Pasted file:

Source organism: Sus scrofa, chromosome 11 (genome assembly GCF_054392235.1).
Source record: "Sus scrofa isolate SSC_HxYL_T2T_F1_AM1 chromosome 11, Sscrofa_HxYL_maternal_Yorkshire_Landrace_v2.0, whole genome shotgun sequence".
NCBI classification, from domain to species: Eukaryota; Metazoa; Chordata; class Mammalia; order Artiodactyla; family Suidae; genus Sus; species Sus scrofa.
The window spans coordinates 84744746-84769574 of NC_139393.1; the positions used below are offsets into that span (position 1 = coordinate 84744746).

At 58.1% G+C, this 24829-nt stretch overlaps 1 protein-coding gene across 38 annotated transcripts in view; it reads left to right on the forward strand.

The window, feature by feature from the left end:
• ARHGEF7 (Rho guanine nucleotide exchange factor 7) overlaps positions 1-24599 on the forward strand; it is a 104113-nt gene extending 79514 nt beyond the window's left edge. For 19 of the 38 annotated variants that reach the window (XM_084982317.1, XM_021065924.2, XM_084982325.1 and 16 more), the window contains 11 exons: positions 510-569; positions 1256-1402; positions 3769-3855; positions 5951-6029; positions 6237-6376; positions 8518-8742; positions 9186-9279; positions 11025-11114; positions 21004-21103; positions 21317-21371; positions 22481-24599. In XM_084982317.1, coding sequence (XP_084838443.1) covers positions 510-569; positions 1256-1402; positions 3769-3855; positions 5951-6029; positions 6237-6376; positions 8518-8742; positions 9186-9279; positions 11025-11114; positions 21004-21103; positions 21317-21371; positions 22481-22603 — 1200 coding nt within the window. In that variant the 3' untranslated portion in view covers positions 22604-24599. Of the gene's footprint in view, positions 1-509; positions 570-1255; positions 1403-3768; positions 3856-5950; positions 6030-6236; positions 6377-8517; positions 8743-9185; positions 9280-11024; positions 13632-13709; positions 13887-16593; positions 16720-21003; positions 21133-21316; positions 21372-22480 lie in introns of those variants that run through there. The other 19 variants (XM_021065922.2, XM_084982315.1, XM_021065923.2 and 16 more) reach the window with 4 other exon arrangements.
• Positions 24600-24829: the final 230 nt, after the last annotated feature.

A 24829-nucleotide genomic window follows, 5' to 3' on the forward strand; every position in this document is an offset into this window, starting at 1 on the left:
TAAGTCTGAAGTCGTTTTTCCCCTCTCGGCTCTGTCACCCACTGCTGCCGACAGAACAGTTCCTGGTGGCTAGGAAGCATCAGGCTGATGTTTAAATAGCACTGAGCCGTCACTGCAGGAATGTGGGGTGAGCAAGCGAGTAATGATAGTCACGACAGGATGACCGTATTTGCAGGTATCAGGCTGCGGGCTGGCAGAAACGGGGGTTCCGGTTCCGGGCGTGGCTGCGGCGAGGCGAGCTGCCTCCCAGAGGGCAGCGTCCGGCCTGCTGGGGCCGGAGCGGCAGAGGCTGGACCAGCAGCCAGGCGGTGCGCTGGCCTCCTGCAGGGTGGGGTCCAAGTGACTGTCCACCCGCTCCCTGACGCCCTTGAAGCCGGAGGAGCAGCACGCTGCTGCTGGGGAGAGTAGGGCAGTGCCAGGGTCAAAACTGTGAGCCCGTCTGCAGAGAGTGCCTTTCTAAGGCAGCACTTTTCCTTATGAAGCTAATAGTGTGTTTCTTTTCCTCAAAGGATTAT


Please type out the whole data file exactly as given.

Source organism: Sus scrofa, chromosome 11 (genome assembly GCF_054392235.1).
Source record: "Sus scrofa isolate SSC_HxYL_T2T_F1_AM1 chromosome 11, Sscrofa_HxYL_maternal_Yorkshire_Landrace_v2.0, whole genome shotgun sequence".
NCBI classification, from domain to species: Eukaryota; Metazoa; Chordata; class Mammalia; order Artiodactyla; family Suidae; genus Sus; species Sus scrofa.
The window spans coordinates 84744746-84769574 of NC_139393.1; the positions used below are offsets into that span (position 1 = coordinate 84744746).

At 58.1% G+C, this 24829-nt stretch overlaps 1 protein-coding gene across 38 annotated transcripts in view; it reads left to right on the forward strand.

The window, feature by feature from the left end:
• ARHGEF7 (Rho guanine nucleotide exchange factor 7) overlaps positions 1-24599 on the forward strand; it is a 104113-nt gene extending 79514 nt beyond the window's left edge. For 19 of the 38 annotated variants that reach the window (XM_084982317.1, XM_021065924.2, XM_084982325.1 and 16 more), the window contains 11 exons: positions 510-569; positions 1256-1402; positions 3769-3855; positions 5951-6029; positions 6237-6376; positions 8518-8742; positions 9186-9279; positions 11025-11114; positions 21004-21103; positions 21317-21371; positions 22481-24599. In XM_084982317.1, coding sequence (XP_084838443.1) covers positions 510-569; positions 1256-1402; positions 3769-3855; positions 5951-6029; positions 6237-6376; positions 8518-8742; positions 9186-9279; positions 11025-11114; positions 21004-21103; positions 21317-21371; positions 22481-22603 — 1200 coding nt within the window. In that variant the 3' untranslated portion in view covers positions 22604-24599. Of the gene's footprint in view, positions 1-509; positions 570-1255; positions 1403-3768; positions 3856-5950; positions 6030-6236; positions 6377-8517; positions 8743-9185; positions 9280-11024; positions 13632-13709; positions 13887-16593; positions 16720-21003; positions 21133-21316; positions 21372-22480 lie in introns of those variants that run through there. The other 19 variants (XM_021065922.2, XM_084982315.1, XM_021065923.2 and 16 more) reach the window with 4 other exon arrangements.
• Positions 24600-24829: the final 230 nt, after the last annotated feature.

A 24829-nucleotide genomic window follows, 5' to 3' on the forward strand; every position in this document is an offset into this window, starting at 1 on the left:
TAAGTCTGAAGTCGTTTTTCCCCTCTCGGCTCTGTCACCCACTGCTGCCGACAGAACAGTTCCTGGTGGCTAGGAAGCATCAGGCTGATGTTTAAATAGCACTGAGCCGTCACTGCAGGAATGTGGGGTGAGCAAGCGAGTAATGATAGTCACGACAGGATGACCGTATTTGCAGGTATCAGGCTGCGGGCTGGCAGAAACGGGGGTTCCGGTTCCGGGCGTGGCTGCGGCGAGGCGAGCTGCCTCCCAGAGGGCAGCGTCCGGCCTGCTGGGGCCGGAGCGGCAGAGGCTGGACCAGCAGCCAGGCGGTGCGCTGGCCTCCTGCAGGGTGGGGTCCAAGTGACTGTCCACCCGCTCCCTGACGCCCTTGAAGCCGGAGGAGCAGCACGCTGCTGCTGGGGAGAGTAGGGCAGTGCCAGGGTCAAAACTGTGAGCCCGTCTGCAGAGAGTGCCTTTCTAAGGCAGCACTTTTCCTTATGAAGCTAATAGTGTGTTTCTTTTCCTCAAAGGATTAT